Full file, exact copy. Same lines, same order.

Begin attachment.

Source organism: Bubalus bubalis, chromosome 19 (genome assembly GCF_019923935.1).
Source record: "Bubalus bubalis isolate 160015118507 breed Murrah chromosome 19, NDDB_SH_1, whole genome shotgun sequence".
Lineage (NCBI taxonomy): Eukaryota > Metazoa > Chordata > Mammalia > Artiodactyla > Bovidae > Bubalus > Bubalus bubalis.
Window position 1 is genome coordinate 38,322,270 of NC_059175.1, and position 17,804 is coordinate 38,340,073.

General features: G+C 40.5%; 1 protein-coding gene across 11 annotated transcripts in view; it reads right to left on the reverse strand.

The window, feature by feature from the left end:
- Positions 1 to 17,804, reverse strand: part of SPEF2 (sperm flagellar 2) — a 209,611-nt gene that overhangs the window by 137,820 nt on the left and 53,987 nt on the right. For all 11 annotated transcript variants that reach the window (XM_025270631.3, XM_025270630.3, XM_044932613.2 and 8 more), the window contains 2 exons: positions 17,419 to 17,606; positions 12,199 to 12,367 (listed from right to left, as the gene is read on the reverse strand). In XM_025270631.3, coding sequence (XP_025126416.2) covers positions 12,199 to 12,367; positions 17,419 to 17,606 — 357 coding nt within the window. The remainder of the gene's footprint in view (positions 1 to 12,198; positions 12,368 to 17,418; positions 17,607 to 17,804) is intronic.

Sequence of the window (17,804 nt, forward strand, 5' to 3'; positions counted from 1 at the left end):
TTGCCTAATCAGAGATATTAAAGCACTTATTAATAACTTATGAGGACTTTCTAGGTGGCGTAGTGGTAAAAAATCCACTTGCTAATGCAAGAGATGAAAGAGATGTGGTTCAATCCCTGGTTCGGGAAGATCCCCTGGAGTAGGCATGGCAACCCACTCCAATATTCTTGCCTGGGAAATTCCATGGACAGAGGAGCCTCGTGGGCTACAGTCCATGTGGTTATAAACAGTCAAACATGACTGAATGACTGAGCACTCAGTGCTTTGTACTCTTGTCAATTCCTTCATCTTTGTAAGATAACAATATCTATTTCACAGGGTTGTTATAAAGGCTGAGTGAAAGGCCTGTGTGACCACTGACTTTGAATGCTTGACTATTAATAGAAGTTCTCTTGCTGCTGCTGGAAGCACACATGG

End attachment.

Source organism: Bubalus bubalis, chromosome 19 (genome assembly GCF_019923935.1).
Source record: "Bubalus bubalis isolate 160015118507 breed Murrah chromosome 19, NDDB_SH_1, whole genome shotgun sequence".
Lineage (NCBI taxonomy): Eukaryota > Metazoa > Chordata > Mammalia > Artiodactyla > Bovidae > Bubalus > Bubalus bubalis.
Window position 1 is genome coordinate 38,322,270 of NC_059175.1, and position 17,804 is coordinate 38,340,073.

General features: G+C 40.5%; 1 protein-coding gene across 11 annotated transcripts in view; it reads right to left on the reverse strand.

The window, feature by feature from the left end:
- Positions 1 to 17,804, reverse strand: part of SPEF2 (sperm flagellar 2) — a 209,611-nt gene that overhangs the window by 137,820 nt on the left and 53,987 nt on the right. For all 11 annotated transcript variants that reach the window (XM_025270631.3, XM_025270630.3, XM_044932613.2 and 8 more), the window contains 2 exons: positions 17,419 to 17,606; positions 12,199 to 12,367 (listed from right to left, as the gene is read on the reverse strand). In XM_025270631.3, coding sequence (XP_025126416.2) covers positions 12,199 to 12,367; positions 17,419 to 17,606 — 357 coding nt within the window. The remainder of the gene's footprint in view (positions 1 to 12,198; positions 12,368 to 17,418; positions 17,607 to 17,804) is intronic.

Sequence of the window (17,804 nt, forward strand, 5' to 3'; positions counted from 1 at the left end):
TTGCCTAATCAGAGATATTAAAGCACTTATTAATAACTTATGAGGACTTTCTAGGTGGCGTAGTGGTAAAAAATCCACTTGCTAATGCAAGAGATGAAAGAGATGTGGTTCAATCCCTGGTTCGGGAAGATCCCCTGGAGTAGGCATGGCAACCCACTCCAATATTCTTGCCTGGGAAATTCCATGGACAGAGGAGCCTCGTGGGCTACAGTCCATGTGGTTATAAACAGTCAAACATGACTGAATGACTGAGCACTCAGTGCTTTGTACTCTTGTCAATTCCTTCATCTTTGTAAGATAACAATATCTATTTCACAGGGTTGTTATAAAGGCTGAGTGAAAGGCCTGTGTGACCACTGACTTTGAATGCTTGACTATTAATAGAAGTTCTCTTGCTGCTGCTGGAAGCACACATGG